Prior to this novel my experience with T.C. Boyle has been limited to collections of his short stories. The author states that those of his readers who admired, "The Tortilla Curtain", or "A Friend Of The Earth", will find that, "Drop City", is the book they have been waiting for. The book begins in 1970 on a California commune, and were the book another attempt to romanticize and embellish the lifestyle documented in this book, I would likely have stalled after a handful of pages. There is no doubt the decade that ended with 1970 was a momentous one The United States and in many other nations, but the reasons that are worthy of note are often overlooked when glimpsed through the distorted view of Timothy Leary and the legions who attempted to expand their minds chemically, reject conventional society, while all the while leeching their existence from the local welfare office.
Boyle claims that, "we are in the dusk of human life on this planet", whether his tongue is firmly planted in his cheek I don't claim to know. What I can say is that he only states that thirty some years ago we "seemed" to be at the dawn of the same planet. Of course it appeared as dawn to some, and to many of the players in this book, for running away from anything you don't like, or in many cases, truth be told, fear, is a false dawn at best, and pure self delusion in truth. It is simply a fraud, and that is the life that Boyle brings to readers through this book. There is no nostalgia in this book, no, "hyperbole or high jinks common to novels of the sixties", to use the author's words. So, if your memory of the sixties is full of longing to return to them this book is not for you, don't touch it, it will scald your hands and your precious memories, as altered as they may have been when created and continue to be.
"It's all about the chicks", states one commune member, and with those five words condemns the free-love nonsense associated with the decade. Love is free to males, males who are free to pimp out "their" women whether they wish to participate or not. Women are a form of exchange or currency in this book, and those who don't go along are condemned with a facility that today still nauseates. Getting back to nature is no more than the pollution and use of the environment on a scale that is a prelude to the larger scale that takes place today. The communes were a virus; they took, consumed, used up, and moved on. They respected a utopia that never was and slowly became the cynics they claimed they had left behind in their childhood homes. Their imagined contribution was transitory and destructive. A brief period of social dysfunction dressed up and hidden from themselves and those who looked on from a distance. Reality was to be avoided at all costs; a state of constant narcotic induced fantasy was required to live in their phony communes.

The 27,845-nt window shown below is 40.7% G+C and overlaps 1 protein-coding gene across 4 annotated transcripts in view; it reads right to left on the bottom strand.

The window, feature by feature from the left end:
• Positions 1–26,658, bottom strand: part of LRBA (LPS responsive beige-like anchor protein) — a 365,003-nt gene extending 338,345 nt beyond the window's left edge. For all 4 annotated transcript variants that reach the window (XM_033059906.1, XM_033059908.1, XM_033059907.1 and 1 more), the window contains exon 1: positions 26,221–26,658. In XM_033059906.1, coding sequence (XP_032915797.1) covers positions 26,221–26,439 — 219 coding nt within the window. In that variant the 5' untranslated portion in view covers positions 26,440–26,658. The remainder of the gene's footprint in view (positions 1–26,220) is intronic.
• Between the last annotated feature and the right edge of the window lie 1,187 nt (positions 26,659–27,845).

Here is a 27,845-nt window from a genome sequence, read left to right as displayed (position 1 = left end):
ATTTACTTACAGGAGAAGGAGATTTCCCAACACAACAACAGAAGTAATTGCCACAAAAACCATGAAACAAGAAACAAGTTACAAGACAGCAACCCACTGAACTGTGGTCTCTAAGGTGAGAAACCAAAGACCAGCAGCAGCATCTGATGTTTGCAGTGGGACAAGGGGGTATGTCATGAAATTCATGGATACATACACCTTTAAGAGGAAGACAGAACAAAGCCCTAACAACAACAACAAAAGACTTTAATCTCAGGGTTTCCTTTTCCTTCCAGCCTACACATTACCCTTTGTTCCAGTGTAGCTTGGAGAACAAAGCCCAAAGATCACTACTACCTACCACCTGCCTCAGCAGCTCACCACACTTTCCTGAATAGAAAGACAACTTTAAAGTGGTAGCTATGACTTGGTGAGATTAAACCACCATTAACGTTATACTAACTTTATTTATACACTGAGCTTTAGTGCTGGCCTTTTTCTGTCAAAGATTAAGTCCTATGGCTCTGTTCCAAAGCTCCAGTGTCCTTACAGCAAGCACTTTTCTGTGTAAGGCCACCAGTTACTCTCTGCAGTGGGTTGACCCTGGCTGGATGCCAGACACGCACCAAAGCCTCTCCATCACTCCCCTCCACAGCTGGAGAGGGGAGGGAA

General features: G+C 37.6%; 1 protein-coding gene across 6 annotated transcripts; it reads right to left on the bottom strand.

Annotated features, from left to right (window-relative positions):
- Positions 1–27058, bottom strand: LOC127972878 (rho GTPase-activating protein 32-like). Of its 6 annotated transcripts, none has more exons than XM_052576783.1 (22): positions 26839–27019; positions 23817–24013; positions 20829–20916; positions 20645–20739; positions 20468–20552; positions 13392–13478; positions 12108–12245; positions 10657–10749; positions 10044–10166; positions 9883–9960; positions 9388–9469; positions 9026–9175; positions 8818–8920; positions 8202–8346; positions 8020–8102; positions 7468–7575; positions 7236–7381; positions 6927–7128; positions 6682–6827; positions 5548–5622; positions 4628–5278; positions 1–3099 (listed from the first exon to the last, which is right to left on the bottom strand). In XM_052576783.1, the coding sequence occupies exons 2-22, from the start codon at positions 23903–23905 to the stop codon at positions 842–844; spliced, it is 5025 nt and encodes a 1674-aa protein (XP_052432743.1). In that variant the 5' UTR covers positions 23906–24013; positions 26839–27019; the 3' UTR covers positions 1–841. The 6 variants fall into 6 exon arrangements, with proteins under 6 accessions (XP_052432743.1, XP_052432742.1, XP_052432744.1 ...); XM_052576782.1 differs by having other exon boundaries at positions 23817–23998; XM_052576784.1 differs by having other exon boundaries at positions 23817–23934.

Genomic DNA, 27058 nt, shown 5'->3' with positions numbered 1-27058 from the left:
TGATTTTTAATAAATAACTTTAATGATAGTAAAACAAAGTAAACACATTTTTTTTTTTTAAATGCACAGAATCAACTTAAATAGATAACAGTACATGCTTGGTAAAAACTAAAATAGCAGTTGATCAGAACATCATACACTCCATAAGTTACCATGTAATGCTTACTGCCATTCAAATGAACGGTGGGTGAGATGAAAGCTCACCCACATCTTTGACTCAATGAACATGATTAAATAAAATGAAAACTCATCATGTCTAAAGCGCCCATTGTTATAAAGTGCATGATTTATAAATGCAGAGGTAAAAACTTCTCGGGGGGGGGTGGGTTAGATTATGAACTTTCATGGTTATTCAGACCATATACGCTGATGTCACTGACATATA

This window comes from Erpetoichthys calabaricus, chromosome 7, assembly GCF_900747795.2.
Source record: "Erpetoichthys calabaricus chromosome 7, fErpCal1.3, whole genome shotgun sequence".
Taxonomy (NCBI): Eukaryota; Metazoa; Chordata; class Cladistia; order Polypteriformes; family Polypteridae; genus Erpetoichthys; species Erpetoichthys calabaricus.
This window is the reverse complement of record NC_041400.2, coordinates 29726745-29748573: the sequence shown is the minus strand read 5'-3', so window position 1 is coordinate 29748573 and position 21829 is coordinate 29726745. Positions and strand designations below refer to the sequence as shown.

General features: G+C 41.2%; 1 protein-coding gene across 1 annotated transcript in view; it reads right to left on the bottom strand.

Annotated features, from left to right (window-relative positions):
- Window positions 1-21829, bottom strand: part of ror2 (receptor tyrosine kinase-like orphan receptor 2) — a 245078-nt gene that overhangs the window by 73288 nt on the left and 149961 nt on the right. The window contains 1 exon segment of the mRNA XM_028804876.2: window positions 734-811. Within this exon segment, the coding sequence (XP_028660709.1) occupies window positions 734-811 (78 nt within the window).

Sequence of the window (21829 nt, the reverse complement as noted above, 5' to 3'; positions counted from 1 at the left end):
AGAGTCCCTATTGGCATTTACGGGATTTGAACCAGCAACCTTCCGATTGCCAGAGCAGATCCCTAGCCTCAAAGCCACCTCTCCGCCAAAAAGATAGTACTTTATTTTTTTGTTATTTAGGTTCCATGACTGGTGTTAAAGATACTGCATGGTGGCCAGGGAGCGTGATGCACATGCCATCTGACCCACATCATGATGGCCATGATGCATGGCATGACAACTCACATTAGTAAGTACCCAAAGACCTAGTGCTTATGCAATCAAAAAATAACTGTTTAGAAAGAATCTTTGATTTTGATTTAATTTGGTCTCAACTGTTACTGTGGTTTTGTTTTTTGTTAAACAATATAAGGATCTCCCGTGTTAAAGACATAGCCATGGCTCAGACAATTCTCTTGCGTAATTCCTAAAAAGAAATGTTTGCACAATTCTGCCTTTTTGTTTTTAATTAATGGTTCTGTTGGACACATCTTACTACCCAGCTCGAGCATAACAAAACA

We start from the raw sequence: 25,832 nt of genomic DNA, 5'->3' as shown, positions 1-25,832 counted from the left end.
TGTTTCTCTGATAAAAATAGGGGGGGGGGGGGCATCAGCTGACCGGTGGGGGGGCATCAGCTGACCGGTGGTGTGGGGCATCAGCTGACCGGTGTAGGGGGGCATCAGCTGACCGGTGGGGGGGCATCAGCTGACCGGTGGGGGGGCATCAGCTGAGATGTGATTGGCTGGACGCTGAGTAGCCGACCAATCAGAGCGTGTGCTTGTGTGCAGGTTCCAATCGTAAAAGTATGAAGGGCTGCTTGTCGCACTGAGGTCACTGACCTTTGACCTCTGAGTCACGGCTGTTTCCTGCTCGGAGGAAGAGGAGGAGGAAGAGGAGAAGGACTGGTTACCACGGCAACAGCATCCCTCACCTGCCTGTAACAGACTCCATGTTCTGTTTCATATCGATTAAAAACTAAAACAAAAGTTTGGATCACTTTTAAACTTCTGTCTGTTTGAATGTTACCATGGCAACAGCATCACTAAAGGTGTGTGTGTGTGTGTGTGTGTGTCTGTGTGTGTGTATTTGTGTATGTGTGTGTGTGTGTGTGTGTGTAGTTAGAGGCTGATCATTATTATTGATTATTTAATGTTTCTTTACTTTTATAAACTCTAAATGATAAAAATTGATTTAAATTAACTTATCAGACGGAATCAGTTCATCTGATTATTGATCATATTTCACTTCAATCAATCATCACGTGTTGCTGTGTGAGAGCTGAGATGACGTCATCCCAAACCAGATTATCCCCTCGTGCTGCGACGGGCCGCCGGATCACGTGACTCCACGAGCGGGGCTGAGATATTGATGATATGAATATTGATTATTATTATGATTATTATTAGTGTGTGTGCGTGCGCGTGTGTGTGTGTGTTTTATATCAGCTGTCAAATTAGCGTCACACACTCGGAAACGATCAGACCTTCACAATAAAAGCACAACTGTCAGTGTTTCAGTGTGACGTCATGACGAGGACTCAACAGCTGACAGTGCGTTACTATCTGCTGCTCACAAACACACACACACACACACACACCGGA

Everything and everyone that intruded was brushed aside, kids bothering you, no problem, give them their juice laced with LSD, it would get them off your back so you could indulge yourself, be responsible to no one and for nothing. Trust was a convenience; non-traditional relationships were a momentary diversion, while theft, violence, racism, destruction of the group and the environment they claimed was so precious was the norm, not the exception.
Today's neo hippies and retro freaks equate the music and images with a life that never was. The heroes they listen to have often long since killed themselves while expanding their minds, and even the last stars of that dysfunctional time like Timothy Leary did linger, but not as anything more than dysfunctional burned out oddities, walking, mumbling casualties of the lifestyles they preached. Leary's final great quest was to display himself, to be a drug indulged death beamed live on the internet.
All that ails the world today is the same that was destroying it during the Age of Aquarius, Woodstock, and running away to Canada. The difference is we have become more efficient at the destruction. And while Boyle may rant at deforestation I would like him to explain why we deforested our own country, and now are astonished that others are doing the same. It may be true that we wish others to learn from the stupidities we committed, but there were those that sounded the same alarms as we committed Genocide against Native Americans, and created dust bowls where farms could not function. So now the dust bowls are created in another locale, and why should anyone listen to us? Our concern is not for them, but for the damage we may suffer thousands of miles away.
Boyle absolutely dismembers the entire fraud that communes, free love and the drug popping culture of the sixties truly was. There was no shortage of hypocrisy in the sixties, and I had a great deal of fun reading Boyle as he brought all the dropouts securely in to the fold with all those they claimed to have separated themselves from.
The ending of the book is priceless.